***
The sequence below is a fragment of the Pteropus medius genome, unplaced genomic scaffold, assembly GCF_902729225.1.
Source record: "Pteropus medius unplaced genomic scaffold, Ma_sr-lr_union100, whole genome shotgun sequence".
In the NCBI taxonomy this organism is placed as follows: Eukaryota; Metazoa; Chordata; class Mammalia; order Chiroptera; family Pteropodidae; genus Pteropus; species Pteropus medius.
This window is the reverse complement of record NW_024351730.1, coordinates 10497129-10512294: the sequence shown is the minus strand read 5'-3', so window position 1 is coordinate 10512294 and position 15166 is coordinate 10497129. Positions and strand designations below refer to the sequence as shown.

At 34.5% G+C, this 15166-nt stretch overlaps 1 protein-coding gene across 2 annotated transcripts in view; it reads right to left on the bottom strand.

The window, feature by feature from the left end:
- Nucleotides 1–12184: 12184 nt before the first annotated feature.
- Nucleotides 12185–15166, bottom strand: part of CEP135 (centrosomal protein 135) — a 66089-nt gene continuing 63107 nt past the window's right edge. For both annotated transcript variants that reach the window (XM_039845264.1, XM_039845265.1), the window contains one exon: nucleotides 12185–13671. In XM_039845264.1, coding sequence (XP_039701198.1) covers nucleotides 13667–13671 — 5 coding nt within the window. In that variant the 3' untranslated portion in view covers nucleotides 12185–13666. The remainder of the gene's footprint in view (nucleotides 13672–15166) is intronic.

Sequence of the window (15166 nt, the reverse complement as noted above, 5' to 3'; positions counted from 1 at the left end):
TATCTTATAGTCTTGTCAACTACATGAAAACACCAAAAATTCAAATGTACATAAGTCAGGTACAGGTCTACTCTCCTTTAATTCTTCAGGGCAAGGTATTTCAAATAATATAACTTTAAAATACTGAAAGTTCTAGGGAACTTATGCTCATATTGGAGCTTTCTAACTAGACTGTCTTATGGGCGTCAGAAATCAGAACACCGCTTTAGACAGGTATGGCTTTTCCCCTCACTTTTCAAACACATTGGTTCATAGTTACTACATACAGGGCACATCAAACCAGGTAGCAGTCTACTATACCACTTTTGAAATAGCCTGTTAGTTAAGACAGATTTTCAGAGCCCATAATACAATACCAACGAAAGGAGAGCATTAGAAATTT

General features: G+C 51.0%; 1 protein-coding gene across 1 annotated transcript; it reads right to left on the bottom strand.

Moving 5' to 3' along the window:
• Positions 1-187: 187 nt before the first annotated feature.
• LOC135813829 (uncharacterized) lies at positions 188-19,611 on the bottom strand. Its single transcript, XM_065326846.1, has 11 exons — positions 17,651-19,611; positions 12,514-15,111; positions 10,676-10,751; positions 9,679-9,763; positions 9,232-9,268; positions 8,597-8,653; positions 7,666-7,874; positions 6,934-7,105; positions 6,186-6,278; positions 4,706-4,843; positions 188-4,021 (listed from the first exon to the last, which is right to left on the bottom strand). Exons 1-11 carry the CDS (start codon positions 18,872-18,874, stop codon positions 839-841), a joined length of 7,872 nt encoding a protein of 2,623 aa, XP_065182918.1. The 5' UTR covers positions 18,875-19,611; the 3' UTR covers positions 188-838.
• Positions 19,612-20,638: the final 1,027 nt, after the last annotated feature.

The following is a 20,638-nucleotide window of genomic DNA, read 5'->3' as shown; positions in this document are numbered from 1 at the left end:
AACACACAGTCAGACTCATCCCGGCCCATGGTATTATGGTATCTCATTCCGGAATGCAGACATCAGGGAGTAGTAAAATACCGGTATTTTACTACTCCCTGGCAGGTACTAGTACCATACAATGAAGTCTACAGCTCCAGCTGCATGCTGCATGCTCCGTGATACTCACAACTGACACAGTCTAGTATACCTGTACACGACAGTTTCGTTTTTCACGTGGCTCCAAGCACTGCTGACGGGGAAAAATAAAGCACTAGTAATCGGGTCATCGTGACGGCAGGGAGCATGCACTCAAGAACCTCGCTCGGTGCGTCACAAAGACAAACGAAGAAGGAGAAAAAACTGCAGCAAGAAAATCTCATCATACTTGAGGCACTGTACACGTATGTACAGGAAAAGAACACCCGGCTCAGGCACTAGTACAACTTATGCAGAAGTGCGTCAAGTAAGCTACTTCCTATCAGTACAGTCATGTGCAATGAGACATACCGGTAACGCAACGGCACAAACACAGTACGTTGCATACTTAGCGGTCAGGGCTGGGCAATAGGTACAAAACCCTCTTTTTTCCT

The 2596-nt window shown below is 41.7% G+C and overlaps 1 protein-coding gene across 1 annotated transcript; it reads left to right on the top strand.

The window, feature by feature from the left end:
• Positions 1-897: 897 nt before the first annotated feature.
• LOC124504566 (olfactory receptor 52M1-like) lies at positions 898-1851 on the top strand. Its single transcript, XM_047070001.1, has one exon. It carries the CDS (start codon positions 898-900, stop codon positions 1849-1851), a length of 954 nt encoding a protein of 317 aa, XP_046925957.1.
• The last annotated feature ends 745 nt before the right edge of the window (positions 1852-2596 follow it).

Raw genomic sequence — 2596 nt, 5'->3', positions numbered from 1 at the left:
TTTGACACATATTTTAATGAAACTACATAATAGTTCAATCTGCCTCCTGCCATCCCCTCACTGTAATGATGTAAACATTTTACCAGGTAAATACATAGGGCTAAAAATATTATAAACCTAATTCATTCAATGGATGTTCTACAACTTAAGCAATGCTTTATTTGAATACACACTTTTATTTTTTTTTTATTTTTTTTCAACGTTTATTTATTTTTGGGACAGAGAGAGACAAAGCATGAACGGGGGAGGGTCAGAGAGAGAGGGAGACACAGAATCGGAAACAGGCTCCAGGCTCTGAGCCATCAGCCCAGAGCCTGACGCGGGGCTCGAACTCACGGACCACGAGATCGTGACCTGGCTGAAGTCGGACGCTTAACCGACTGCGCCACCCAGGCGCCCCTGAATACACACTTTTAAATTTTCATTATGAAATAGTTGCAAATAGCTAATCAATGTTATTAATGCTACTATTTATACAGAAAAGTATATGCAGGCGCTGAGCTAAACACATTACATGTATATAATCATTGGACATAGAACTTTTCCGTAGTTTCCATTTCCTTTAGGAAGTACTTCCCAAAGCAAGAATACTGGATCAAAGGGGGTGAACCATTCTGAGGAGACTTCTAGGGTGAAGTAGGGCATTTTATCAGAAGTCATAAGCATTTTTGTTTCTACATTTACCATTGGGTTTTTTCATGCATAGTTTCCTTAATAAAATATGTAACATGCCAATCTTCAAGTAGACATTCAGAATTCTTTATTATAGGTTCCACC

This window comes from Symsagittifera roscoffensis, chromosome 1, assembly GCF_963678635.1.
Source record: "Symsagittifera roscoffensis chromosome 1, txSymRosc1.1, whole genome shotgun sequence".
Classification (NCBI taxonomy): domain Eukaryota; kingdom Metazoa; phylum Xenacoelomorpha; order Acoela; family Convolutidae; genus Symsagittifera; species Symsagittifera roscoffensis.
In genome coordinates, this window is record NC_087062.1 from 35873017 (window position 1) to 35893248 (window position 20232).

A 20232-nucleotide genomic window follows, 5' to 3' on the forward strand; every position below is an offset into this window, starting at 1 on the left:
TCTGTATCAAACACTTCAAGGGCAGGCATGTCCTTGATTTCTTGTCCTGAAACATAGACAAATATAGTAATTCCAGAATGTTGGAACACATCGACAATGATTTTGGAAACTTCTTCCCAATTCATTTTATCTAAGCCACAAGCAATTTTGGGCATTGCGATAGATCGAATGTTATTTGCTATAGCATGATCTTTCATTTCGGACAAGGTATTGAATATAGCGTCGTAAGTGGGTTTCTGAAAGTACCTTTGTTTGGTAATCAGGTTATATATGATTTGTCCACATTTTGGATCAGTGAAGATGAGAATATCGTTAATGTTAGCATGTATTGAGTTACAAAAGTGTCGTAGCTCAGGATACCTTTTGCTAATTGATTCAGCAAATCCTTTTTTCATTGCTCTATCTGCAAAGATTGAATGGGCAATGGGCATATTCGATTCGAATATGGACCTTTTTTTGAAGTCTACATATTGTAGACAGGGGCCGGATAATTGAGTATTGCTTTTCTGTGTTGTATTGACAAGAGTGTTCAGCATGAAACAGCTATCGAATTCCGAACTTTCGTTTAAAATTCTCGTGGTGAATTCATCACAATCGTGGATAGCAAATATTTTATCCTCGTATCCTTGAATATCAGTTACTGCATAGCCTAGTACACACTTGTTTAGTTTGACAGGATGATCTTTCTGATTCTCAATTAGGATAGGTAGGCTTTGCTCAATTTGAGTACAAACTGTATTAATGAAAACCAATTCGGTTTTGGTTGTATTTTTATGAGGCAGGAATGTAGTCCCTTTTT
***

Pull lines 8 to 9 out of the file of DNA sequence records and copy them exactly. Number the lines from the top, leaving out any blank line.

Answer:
- Nucleotides 12185–15166, bottom strand: part of CEP135 (centrosomal protein 135) — a 66089-nt gene continuing 63107 nt past the window's right edge. For both annotated transcript variants that reach the window (XM_039845264.1, XM_039845265.1), the window contains one exon: nucleotides 12185–13671. In XM_039845264.1, coding sequence (XP_039701198.1) covers nucleotides 13667–13671 — 5 coding nt within the window. In that variant the 3' untranslated portion in view covers nucleotides 12185–13666. The remainder of the gene's footprint in view (nucleotides 13672–15166) is intronic.

Sequence of the window (15166 nt, the reverse complement as noted above, 5' to 3'; positions counted from 1 at the left end):